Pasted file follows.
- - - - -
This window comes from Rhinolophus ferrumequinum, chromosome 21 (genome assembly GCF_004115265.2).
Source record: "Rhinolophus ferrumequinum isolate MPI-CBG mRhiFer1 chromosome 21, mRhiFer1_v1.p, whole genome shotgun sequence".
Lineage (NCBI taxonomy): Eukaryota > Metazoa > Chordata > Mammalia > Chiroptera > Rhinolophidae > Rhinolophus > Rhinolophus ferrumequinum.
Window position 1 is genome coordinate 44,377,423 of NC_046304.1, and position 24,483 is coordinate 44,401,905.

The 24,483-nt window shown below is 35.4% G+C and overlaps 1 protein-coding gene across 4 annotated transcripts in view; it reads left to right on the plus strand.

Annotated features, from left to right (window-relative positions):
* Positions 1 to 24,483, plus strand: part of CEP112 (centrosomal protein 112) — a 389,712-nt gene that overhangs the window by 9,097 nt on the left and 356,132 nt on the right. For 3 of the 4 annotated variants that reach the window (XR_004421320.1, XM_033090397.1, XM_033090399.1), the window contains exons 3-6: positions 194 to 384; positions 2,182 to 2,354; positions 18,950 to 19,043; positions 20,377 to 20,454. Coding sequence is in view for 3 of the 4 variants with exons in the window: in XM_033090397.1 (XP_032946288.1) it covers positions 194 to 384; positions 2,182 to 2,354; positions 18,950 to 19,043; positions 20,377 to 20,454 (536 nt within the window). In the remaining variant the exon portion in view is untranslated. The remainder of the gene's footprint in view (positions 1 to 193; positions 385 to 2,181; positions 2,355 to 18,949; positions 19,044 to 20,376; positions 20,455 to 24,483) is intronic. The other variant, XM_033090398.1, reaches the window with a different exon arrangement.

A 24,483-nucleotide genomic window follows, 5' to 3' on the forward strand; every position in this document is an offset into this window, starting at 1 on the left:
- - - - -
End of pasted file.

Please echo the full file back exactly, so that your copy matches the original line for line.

This window comes from Rhinolophus ferrumequinum, chromosome 21 (genome assembly GCF_004115265.2).
Source record: "Rhinolophus ferrumequinum isolate MPI-CBG mRhiFer1 chromosome 21, mRhiFer1_v1.p, whole genome shotgun sequence".
Lineage (NCBI taxonomy): Eukaryota > Metazoa > Chordata > Mammalia > Chiroptera > Rhinolophidae > Rhinolophus > Rhinolophus ferrumequinum.
Window position 1 is genome coordinate 44,377,423 of NC_046304.1, and position 24,483 is coordinate 44,401,905.

The 24,483-nt window shown below is 35.4% G+C and overlaps 1 protein-coding gene across 4 annotated transcripts in view; it reads left to right on the plus strand.

Annotated features, from left to right (window-relative positions):
* Positions 1 to 24,483, plus strand: part of CEP112 (centrosomal protein 112) — a 389,712-nt gene that overhangs the window by 9,097 nt on the left and 356,132 nt on the right. For 3 of the 4 annotated variants that reach the window (XR_004421320.1, XM_033090397.1, XM_033090399.1), the window contains exons 3-6: positions 194 to 384; positions 2,182 to 2,354; positions 18,950 to 19,043; positions 20,377 to 20,454. Coding sequence is in view for 3 of the 4 variants with exons in the window: in XM_033090397.1 (XP_032946288.1) it covers positions 194 to 384; positions 2,182 to 2,354; positions 18,950 to 19,043; positions 20,377 to 20,454 (536 nt within the window). In the remaining variant the exon portion in view is untranslated. The remainder of the gene's footprint in view (positions 1 to 193; positions 385 to 2,181; positions 2,355 to 18,949; positions 19,044 to 20,376; positions 20,455 to 24,483) is intronic. The other variant, XM_033090398.1, reaches the window with a different exon arrangement.

A 24,483-nucleotide genomic window follows, 5' to 3' on the forward strand; every position in this document is an offset into this window, starting at 1 on the left: